PODC 2015 · 34th Annual ACM Symposium on Principles of Distributed Computing, Donostia-San Sebastián, Spain, July 2015 · doi:10.1145/2767386.2767423

Consider a complete communication network of $n$ nodes, in which the nodes receive a common clock pulse. We study the synchronous $c$-counting problem: given any starting state and up to $f$ faulty nodes with arbitrary behaviour, the task is to eventually have all correct nodes count modulo $c$ in agreement. Thus, we are considering algorithms that are self-stabilising despite Byzantine failures. In this work, we give new algorithms for the synchronous counting problem that (1) are deterministic, (2) have linear stabilisation time in $f$, (3) use a small number of states, and (4) achieve almost-optimal resilience. Prior algorithms either resort to randomisation, use a large number of states, or have poor resilience. In particular, we achieve an *exponential* improvement in the state complexity of deterministic algorithms, while still achieving linear stabilisation time and almost-linear resilience.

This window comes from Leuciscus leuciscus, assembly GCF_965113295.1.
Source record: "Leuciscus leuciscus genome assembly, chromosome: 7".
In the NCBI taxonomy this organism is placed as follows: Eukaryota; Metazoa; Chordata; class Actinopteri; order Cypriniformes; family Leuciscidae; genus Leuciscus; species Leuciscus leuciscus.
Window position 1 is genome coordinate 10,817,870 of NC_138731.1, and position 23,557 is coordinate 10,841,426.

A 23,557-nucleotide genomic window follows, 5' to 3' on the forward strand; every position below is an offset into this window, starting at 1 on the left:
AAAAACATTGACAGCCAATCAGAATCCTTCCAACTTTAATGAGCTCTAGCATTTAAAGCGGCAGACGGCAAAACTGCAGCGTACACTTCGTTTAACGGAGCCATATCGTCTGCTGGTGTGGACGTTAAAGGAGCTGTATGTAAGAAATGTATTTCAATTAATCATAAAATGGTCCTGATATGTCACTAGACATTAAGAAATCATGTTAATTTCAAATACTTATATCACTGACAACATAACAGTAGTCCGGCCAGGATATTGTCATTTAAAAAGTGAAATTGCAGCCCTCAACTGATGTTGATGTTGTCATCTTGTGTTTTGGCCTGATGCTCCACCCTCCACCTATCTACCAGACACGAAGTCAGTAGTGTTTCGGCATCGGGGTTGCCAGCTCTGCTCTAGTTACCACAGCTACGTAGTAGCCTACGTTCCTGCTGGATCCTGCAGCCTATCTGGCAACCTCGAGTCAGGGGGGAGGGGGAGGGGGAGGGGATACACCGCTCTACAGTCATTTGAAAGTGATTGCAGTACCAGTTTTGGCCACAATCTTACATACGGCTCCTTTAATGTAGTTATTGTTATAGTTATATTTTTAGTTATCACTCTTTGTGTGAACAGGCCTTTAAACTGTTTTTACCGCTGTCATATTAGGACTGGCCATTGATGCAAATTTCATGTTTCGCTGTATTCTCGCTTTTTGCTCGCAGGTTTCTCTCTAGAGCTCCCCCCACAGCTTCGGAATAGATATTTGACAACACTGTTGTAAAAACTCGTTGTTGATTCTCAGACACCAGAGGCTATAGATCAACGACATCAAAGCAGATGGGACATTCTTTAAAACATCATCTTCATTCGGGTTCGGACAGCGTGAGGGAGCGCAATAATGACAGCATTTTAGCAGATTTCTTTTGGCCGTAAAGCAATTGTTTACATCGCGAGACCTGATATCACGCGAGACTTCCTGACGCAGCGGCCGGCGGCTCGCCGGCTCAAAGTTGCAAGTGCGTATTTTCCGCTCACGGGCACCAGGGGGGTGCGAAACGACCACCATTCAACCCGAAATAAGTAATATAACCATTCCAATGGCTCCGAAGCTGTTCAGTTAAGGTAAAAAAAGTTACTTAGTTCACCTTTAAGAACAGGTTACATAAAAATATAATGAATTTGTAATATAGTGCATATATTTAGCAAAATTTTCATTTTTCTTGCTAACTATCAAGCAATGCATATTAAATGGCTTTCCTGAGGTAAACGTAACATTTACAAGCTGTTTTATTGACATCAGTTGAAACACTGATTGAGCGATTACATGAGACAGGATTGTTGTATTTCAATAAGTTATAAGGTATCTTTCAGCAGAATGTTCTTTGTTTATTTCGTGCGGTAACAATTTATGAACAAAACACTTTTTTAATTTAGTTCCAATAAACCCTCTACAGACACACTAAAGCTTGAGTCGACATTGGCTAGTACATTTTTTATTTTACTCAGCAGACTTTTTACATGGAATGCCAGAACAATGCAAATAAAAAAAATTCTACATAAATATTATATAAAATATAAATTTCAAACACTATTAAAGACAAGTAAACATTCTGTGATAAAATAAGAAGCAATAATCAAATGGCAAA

Chryssis Georgiou and Paul G. Spirakis (Eds.): *PODC’15, Proceedings of the 2015 ACM Symposium on Principles of Distributed Computing, July 21–23, 2015, Donostia–San Sebastián, Spain*, pages 441–450, ACM Press, New York, 2015

ISBN 978-1-4503-3617-8

- Christoph Lenzen, Joel Rybicki, and Jukka Suomela: Efficient counting with optimal resilience ·
*SIAM Journal on Computing*46:1473–1500, 2017